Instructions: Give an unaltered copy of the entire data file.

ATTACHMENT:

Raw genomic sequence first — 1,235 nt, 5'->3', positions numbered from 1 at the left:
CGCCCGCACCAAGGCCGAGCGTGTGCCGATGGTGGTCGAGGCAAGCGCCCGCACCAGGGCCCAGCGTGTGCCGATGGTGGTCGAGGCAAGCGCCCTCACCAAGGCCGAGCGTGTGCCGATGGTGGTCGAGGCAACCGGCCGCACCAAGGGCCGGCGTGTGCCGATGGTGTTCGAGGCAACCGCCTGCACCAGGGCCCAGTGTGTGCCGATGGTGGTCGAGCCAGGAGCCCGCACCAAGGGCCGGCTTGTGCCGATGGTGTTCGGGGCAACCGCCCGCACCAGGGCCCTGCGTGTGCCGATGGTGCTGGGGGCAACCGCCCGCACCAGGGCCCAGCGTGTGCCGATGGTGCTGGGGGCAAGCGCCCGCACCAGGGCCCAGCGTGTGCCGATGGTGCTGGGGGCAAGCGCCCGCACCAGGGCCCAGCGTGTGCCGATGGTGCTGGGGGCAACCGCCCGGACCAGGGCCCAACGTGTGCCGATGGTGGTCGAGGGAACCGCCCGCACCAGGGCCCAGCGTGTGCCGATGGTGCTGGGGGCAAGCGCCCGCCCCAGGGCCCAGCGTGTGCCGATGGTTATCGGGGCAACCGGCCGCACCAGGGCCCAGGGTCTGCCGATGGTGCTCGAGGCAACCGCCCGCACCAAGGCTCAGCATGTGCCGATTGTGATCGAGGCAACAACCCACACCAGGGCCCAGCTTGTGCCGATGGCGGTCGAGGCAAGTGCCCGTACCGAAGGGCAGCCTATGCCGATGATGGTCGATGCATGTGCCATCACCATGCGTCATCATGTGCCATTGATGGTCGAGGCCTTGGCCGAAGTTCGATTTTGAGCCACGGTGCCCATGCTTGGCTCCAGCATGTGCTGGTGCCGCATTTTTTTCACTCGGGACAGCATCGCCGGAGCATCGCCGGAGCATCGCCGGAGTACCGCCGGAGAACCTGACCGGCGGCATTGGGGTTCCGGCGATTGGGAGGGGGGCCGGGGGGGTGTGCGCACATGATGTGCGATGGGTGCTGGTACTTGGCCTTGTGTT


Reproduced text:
Raw genomic sequence first — 1,235 nt, 5'->3', positions numbered from 1 at the left:
CGCCCGCACCAAGGCCGAGCGTGTGCCGATGGTGGTCGAGGCAAGCGCCCGCACCAGGGCCCAGCGTGTGCCGATGGTGGTCGAGGCAAGCGCCCTCACCAAGGCCGAGCGTGTGCCGATGGTGGTCGAGGCAACCGGCCGCACCAAGGGCCGGCGTGTGCCGATGGTGTTCGAGGCAACCGCCTGCACCAGGGCCCAGTGTGTGCCGATGGTGGTCGAGCCAGGAGCCCGCACCAAGGGCCGGCTTGTGCCGATGGTGTTCGGGGCAACCGCCCGCACCAGGGCCCTGCGTGTGCCGATGGTGCTGGGGGCAACCGCCCGCACCAGGGCCCAGCGTGTGCCGATGGTGCTGGGGGCAAGCGCCCGCACCAGGGCCCAGCGTGTGCCGATGGTGCTGGGGGCAAGCGCCCGCACCAGGGCCCAGCGTGTGCCGATGGTGCTGGGGGCAACCGCCCGGACCAGGGCCCAACGTGTGCCGATGGTGGTCGAGGGAACCGCCCGCACCAGGGCCCAGCGTGTGCCGATGGTGCTGGGGGCAAGCGCCCGCCCCAGGGCCCAGCGTGTGCCGATGGTTATCGGGGCAACCGGCCGCACCAGGGCCCAGGGTCTGCCGATGGTGCTCGAGGCAACCGCCCGCACCAAGGCTCAGCATGTGCCGATTGTGATCGAGGCAACAACCCACACCAGGGCCCAGCTTGTGCCGATGGCGGTCGAGGCAAGTGCCCGTACCGAAGGGCAGCCTATGCCGATGATGGTCGATGCATGTGCCATCACCATGCGTCATCATGTGCCATTGATGGTCGAGGCCTTGGCCGAAGTTCGATTTTGAGCCACGGTGCCCATGCTTGGCTCCAGCATGTGCTGGTGCCGCATTTTTTTCACTCGGGACAGCATCGCCGGAGCATCGCCGGAGCATCGCCGGAGTACCGCCGGAGAACCTGACCGGCGGCATTGGGGTTCCGGCGATTGGGAGGGGGGCCGGGGGGGTGTGCGCACATGATGTGCGATGGGTGCTGGTACTTGGCCTTGTGTT